Richmond officials speak on changes to disciplinary action in sex scandal

Monday, February 06, 2017 07:11PM
A Richmond police officer will keep his job despite his involvement with self-described sex worker, Jasmine Abuslin, who was at the center of a sex scandal that rocked Oakland and Richmond police departments in 2016.

RICHMOND, Calif. - A Richmond police officer will keep his job despite his involvement with Jasmine Abuslin. She's a self-described sex worker who claims she was involved with dozens of police officers around the Bay Area.

RELATED: Abusilin expected to accept plea deal in Florida

Chief Allwyn Brown tells us from the beginning, the department has taken these allegations very seriously. In addition to speaking with the chief Monday, we also sat down with the city manager. He shared why he changed his mind about one of the officers investigated, who will now keep his job.

Abusilin has said she had sex with more than 30 law enforcement officers around the Bay Area in exchange for money or information, some while she was underage.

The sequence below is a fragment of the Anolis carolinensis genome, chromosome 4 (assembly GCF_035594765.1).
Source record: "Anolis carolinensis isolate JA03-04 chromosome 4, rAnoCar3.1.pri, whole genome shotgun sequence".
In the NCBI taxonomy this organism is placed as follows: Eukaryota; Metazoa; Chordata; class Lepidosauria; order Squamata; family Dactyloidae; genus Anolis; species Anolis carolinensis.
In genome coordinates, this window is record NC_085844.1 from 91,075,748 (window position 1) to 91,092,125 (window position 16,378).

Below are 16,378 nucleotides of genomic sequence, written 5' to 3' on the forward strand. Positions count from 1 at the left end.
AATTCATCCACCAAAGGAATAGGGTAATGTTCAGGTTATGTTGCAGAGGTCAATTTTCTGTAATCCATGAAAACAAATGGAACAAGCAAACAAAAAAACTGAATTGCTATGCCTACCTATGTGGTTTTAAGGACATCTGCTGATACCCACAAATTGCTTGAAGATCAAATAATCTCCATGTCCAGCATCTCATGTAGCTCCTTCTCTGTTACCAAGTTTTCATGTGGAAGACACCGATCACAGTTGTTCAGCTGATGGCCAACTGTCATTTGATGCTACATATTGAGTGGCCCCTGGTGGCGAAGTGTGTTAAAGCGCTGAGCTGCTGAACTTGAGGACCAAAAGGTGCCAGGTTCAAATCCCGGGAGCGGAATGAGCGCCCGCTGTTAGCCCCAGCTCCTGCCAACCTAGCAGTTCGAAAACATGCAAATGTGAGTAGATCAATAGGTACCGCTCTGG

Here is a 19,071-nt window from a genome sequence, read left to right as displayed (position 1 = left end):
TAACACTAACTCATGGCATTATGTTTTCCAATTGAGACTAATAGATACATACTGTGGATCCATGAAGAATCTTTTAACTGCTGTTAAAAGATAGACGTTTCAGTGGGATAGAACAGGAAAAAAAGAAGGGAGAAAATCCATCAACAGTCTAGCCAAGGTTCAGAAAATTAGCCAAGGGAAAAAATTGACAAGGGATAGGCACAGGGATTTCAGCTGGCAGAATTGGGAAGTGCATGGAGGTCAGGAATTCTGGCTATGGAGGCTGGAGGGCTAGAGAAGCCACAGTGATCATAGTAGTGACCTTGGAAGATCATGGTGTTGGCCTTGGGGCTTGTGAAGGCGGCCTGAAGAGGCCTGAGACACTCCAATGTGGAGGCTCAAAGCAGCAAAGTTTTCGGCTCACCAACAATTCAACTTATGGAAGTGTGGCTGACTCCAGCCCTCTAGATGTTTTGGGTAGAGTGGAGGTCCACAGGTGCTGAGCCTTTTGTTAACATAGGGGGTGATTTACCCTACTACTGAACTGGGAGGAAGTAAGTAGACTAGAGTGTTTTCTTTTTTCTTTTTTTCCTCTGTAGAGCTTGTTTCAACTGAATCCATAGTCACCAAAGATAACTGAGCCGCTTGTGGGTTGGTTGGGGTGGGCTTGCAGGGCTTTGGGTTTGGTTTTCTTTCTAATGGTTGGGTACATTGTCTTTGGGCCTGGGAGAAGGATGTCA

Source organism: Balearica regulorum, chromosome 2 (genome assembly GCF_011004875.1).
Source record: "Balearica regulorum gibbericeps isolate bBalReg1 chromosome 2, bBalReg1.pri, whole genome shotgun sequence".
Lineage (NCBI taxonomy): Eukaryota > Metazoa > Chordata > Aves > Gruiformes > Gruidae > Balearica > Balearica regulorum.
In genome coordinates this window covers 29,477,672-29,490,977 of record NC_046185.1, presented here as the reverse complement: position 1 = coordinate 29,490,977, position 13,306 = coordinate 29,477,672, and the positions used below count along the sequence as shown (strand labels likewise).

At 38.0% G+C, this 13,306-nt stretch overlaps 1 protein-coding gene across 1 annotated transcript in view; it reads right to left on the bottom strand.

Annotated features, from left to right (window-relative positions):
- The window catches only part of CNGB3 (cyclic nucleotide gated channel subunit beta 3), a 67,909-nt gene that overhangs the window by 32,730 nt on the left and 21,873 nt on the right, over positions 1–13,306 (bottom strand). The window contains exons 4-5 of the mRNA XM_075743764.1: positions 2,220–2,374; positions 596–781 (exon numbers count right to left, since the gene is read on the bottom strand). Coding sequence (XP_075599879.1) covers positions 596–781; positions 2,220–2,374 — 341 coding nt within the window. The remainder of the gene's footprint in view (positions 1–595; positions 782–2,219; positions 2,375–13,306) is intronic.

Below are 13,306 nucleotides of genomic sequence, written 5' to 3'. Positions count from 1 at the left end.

The Richmond police department investigated 11 of its officers.

"We got wind of stuff and we started digging around right away," said Chief Brown.

Investigators examined thousands of text messages, phone records and social media pages in addition to Abuslin's testimony.

"If a member is doing something they shouldn't be doing, then we want to find out about it so we can step in and correct it," Brown told ABC7 News.

In Sept., Brown recommended one officer be terminated. The following month, City Manager Bill Lindsay overrode that recommendation and called for a total of four officers to be terminated.

The officers were entitled to hearings.

Recently Richmond's Fire Chief Adrian Sheppard, who served as the hearing officer, recommended two of the four officers retain their jobs.

Lindsay partially agreed. "In another case, I didn't find those reasons to be compelling," he said.

The attorney for the officer who will now keep his job told us the officer received a one-month-unpaid suspension instead.

"In essence, the process worked the way it should work," Lindsay continued.

Brown says he shares the sentiment. He also says the allegations have provided an opportunity for the department to revisit its core values.

"To reinforce the idea that there's no compromise on the highest standard of professionalism here at the Richmond Police Department.

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Richmond's officers were not charged criminally in connection with Abuslin.
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